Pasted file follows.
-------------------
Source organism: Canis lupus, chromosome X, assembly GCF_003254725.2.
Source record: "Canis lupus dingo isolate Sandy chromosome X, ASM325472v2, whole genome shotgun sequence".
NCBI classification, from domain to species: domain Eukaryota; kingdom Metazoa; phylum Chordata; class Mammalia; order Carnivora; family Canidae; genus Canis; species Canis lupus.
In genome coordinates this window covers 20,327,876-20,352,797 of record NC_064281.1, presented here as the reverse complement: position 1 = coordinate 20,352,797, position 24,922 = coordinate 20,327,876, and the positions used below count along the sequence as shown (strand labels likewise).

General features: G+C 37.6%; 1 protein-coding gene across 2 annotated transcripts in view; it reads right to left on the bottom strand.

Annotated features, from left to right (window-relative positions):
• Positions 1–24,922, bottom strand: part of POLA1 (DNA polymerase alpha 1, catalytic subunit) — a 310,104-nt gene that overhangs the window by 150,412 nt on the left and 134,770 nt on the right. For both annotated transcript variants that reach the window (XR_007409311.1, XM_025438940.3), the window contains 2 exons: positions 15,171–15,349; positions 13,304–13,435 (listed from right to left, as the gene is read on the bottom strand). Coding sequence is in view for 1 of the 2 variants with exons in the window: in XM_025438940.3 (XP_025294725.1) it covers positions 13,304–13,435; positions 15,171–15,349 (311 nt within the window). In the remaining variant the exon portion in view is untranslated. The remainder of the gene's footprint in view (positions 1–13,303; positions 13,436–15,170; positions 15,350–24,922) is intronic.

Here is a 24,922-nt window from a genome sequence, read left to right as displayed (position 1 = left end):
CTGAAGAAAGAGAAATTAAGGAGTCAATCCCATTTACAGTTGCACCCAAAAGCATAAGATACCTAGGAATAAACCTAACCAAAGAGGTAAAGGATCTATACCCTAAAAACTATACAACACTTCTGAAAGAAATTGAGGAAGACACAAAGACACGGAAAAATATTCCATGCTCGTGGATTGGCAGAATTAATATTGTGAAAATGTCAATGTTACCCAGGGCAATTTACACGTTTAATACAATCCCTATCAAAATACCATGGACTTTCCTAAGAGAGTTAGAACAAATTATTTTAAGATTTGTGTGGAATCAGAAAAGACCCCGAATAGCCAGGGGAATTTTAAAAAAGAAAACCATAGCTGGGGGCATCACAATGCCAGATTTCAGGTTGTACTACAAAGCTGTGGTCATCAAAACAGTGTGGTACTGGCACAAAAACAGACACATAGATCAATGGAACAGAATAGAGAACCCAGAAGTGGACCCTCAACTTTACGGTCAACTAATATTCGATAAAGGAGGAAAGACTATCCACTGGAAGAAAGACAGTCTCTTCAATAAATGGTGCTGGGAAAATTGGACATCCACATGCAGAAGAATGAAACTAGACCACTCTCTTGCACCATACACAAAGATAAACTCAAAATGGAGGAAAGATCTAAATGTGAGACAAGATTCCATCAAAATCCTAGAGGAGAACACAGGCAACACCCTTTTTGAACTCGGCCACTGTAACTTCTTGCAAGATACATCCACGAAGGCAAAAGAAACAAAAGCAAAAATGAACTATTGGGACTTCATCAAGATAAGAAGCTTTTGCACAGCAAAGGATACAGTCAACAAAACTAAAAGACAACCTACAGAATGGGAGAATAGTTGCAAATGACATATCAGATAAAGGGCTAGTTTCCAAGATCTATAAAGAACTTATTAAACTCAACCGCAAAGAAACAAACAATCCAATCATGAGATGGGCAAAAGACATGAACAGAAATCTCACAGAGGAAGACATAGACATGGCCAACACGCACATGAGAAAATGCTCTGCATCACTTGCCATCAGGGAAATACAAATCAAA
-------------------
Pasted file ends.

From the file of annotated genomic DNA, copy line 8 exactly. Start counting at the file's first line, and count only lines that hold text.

Here is a 24,922-nt window from a genome sequence, read left to right as displayed (position 1 = left end):